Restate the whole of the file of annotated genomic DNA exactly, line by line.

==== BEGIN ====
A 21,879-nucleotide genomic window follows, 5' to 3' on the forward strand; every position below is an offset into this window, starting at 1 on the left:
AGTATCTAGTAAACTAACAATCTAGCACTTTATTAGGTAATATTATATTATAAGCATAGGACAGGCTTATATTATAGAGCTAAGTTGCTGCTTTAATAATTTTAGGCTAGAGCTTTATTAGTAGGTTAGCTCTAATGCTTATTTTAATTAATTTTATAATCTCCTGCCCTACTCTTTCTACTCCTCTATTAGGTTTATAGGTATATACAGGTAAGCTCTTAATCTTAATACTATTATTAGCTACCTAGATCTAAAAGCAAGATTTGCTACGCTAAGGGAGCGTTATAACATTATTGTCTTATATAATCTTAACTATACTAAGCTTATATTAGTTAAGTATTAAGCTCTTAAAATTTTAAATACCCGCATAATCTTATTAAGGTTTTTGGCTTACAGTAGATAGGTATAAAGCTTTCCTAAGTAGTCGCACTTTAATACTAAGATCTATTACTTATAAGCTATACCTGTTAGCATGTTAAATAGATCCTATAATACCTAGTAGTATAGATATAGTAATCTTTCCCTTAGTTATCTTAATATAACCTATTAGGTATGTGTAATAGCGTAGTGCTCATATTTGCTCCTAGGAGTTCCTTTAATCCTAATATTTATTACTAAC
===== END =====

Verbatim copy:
A 21,879-nucleotide genomic window follows, 5' to 3' on the forward strand; every position below is an offset into this window, starting at 1 on the left:
AGTATCTAGTAAACTAACAATCTAGCACTTTATTAGGTAATATTATATTATAAGCATAGGACAGGCTTATATTATAGAGCTAAGTTGCTGCTTTAATAATTTTAGGCTAGAGCTTTATTAGTAGGTTAGCTCTAATGCTTATTTTAATTAATTTTATAATCTCCTGCCCTACTCTTTCTACTCCTCTATTAGGTTTATAGGTATATACAGGTAAGCTCTTAATCTTAATACTATTATTAGCTACCTAGATCTAAAAGCAAGATTTGCTACGCTAAGGGAGCGTTATAACATTATTGTCTTATATAATCTTAACTATACTAAGCTTATATTAGTTAAGTATTAAGCTCTTAAAATTTTAAATACCCGCATAATCTTATTAAGGTTTTTGGCTTACAGTAGATAGGTATAAAGCTTTCCTAAGTAGTCGCACTTTAATACTAAGATCTATTACTTATAAGCTATACCTGTTAGCATGTTAAATAGATCCTATAATACCTAGTAGTATAGATATAGTAATCTTTCCCTTAGTTATCTTAATATAACCTATTAGGTATGTGTAATAGCGTAGTGCTCATATTTGCTCCTAGGAGTTCCTTTAATCCTAATATTTATTACTAAC